Becoming Jane Austen by Jon Spence (2003)

Becoming Jane Austen by Jon Spence

From the 2003 edition of Becoming Jane Austen by Jon Spence:  In Becoming Jane Austen, Jon Spence shows how events and people in Jane Austen’s own early life affected her so deeply that she continually reshaped them into the plot and characters of her fiction. He pays special attention to two individuals: Tom Lefroy and Eliza de Feuillade.

Tom is the charming young man, about to begin law studies, whom Austen met at a ball when she was just twenty. The two quickly fell in love and hoped to marry. Eliza is the glamorous, flirtatious older cousin who married a French count who lost his head to the guillotine during the French Revolution. Her unabashed pursuit of Jane’s younger brother Henry, which began when he was only fifteen, shocked the future author.


Upending the traditional view of Jane Austen

The traditional view has been that Jane Austen lived a quiet, uneventful life, mostly in the two small English villages of Stevenson and Chawton. And yet, within her novels, she seems to know all there is to know about human relations, about how even the best of us can get lost in misunderstanding, misinterpretation, and self-delusion.

In her hands, the most seemingly trivial decisions — such as who takes a walk with whom — become invested with profound significance. Where did all this understanding come from?

In Becoming Jane Austen, Jon Spence argues that the tangled love stories she tells so warmly and wittily came not only from her sharp social observation and fertile imagination, but also from her own experiences.

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Jane meets Tom Lefroy at a ball

Earlier biographers have noted Austen’s romance with the good-looking, fair-haired Tom Lefroy. But Spence says the relationship was more serious and enduring than previously believed, profoundly influencing Austen’s life and art.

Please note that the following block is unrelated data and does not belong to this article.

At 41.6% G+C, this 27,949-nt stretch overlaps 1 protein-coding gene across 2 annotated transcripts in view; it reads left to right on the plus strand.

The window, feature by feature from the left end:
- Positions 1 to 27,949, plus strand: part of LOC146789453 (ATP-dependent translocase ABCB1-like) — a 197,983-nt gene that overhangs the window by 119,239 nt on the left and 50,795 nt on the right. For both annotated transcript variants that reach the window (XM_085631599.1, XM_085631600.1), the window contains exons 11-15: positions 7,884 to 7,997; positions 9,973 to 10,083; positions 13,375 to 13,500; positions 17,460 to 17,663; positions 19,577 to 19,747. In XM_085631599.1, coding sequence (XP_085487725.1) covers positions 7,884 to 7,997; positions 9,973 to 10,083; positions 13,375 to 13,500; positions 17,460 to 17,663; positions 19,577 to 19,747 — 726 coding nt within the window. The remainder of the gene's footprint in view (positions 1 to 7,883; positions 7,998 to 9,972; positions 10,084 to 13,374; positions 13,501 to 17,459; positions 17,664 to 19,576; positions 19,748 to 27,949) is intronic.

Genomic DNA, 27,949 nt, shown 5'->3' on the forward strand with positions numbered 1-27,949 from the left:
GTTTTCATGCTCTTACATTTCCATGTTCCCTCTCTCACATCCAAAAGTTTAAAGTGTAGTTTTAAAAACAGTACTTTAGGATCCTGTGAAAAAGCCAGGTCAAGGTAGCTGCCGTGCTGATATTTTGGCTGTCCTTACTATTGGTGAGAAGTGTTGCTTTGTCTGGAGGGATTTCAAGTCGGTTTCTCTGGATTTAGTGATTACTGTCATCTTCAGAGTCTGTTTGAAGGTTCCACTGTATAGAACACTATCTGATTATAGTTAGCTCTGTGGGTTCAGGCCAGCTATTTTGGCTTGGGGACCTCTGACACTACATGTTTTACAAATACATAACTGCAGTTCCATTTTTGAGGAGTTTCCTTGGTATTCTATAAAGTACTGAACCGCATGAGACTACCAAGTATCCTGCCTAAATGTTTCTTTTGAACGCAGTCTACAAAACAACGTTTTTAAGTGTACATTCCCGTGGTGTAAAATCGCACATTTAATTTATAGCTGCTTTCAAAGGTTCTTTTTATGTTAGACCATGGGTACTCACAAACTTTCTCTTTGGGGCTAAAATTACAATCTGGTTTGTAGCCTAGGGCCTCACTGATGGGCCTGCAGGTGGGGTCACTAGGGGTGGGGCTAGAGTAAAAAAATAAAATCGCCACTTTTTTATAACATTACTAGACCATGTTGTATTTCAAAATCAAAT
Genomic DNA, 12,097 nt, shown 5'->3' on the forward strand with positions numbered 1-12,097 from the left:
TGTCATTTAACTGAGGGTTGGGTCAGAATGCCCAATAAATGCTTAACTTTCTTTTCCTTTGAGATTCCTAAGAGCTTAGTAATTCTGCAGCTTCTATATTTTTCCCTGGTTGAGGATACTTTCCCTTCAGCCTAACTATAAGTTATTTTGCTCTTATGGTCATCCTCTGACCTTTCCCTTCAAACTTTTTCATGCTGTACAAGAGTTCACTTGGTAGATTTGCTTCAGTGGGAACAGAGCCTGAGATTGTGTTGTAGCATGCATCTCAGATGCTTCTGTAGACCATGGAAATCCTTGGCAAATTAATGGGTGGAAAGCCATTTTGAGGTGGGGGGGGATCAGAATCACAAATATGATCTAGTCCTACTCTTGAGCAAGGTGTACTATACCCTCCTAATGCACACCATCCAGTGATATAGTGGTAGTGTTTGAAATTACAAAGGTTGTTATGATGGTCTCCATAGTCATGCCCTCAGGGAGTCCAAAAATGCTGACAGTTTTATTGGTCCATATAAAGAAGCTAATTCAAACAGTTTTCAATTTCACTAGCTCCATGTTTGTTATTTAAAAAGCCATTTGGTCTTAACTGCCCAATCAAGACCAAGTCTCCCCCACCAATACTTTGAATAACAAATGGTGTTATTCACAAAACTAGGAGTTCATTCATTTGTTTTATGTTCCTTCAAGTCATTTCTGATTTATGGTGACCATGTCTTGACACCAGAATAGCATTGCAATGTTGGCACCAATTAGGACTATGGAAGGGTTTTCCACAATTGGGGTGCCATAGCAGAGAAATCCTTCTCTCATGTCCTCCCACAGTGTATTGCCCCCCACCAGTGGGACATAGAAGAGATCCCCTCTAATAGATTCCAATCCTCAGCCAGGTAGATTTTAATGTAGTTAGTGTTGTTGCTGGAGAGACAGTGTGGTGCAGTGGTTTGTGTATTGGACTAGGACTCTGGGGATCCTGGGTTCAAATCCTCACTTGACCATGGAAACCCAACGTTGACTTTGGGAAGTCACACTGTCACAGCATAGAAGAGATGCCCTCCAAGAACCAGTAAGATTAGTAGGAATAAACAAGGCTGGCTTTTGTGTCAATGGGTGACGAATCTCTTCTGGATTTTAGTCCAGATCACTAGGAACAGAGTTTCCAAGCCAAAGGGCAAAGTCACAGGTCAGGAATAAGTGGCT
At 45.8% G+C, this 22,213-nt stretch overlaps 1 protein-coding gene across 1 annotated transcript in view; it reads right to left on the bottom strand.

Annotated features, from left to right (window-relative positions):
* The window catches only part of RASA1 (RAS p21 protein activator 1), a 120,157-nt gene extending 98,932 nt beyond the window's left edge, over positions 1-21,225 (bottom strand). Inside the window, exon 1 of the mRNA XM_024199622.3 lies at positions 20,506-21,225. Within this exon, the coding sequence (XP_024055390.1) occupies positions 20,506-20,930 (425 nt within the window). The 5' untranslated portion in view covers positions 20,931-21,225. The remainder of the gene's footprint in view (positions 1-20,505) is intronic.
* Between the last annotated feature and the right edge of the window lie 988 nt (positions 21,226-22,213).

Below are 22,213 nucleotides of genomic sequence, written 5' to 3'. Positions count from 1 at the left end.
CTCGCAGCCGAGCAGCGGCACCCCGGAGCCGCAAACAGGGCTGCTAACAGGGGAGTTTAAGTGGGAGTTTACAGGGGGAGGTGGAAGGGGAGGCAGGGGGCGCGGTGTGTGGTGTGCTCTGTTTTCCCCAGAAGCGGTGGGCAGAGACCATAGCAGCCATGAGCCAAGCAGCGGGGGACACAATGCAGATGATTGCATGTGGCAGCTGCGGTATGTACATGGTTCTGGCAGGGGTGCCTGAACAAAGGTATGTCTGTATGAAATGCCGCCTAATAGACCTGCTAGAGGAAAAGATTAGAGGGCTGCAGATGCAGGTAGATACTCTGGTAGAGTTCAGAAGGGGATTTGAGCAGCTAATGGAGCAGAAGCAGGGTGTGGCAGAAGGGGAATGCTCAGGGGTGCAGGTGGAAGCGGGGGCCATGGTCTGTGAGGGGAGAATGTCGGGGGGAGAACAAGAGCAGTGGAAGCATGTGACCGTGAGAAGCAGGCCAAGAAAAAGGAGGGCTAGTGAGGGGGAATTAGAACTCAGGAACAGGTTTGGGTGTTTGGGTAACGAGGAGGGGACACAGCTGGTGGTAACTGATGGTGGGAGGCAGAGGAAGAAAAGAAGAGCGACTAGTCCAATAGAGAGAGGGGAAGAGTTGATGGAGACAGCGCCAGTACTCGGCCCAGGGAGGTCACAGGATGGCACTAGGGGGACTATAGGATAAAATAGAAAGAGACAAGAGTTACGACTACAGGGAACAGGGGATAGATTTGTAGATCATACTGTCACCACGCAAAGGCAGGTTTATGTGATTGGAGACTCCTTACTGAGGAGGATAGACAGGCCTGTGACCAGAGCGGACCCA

Like many young people at the time, Jane and Tom first met at a ball, and continued to meet at several others. Jane’s own letters to her sister Cassandra talk about the gossip their conduct inspired and of looking forward “with great impatience” to a party where she expected “to receive an offer from my friend in the course of the evening.”

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Becoming Jane 2007 film

Becoming Jane Austen was the basis of the miscast 2007 film Becoming Jane 
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No proposal of marriage forthcoming

As far as anyone knows, Tom did not propose at that time, and he and Jane parted company. But based on new evidence, Spence speculates that the two later saw each other in London, where Jane still expected a marriage proposal — which Tom was willing to offer.

But Tom was about to enter law school, and his relatives, especially the powerful uncle who was paying for his education, convinced him he couldn’t afford a wife from a relatively poor family such as Jane’s. The two never saw each other again.

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Becoming Jane Austen by Jon Spence

Becoming Jane Austen by Jon Spence on Amazon
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Other familial intrigues

Spence also discusses the importance of Jane’s sister-in-law, Eliza de Feuillade. A charismatic older woman, Eliza was still married when she began her seduction of Jane’s brother Henry, who was more than a decade younger than she was.

After her husband’s death, Eliza and Henry did marry, and Spence claims that the unsavory nature of their romance haunted Jane Austen for years.

Spence shows how other relatives and friends also played their parts in shaping the young author’s life and imagination. But Tom and Eliza were no doubt the most influential, and Spence hears echoes of their presence throughout all of Austen’s great novels. Insightful, entertaining, and ultimately quite moving, Becoming Jane Austen is essential reading for any Jane Austen fan.

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Jane Austen

The Biggest Myth about Jane Austen’s Writing Life

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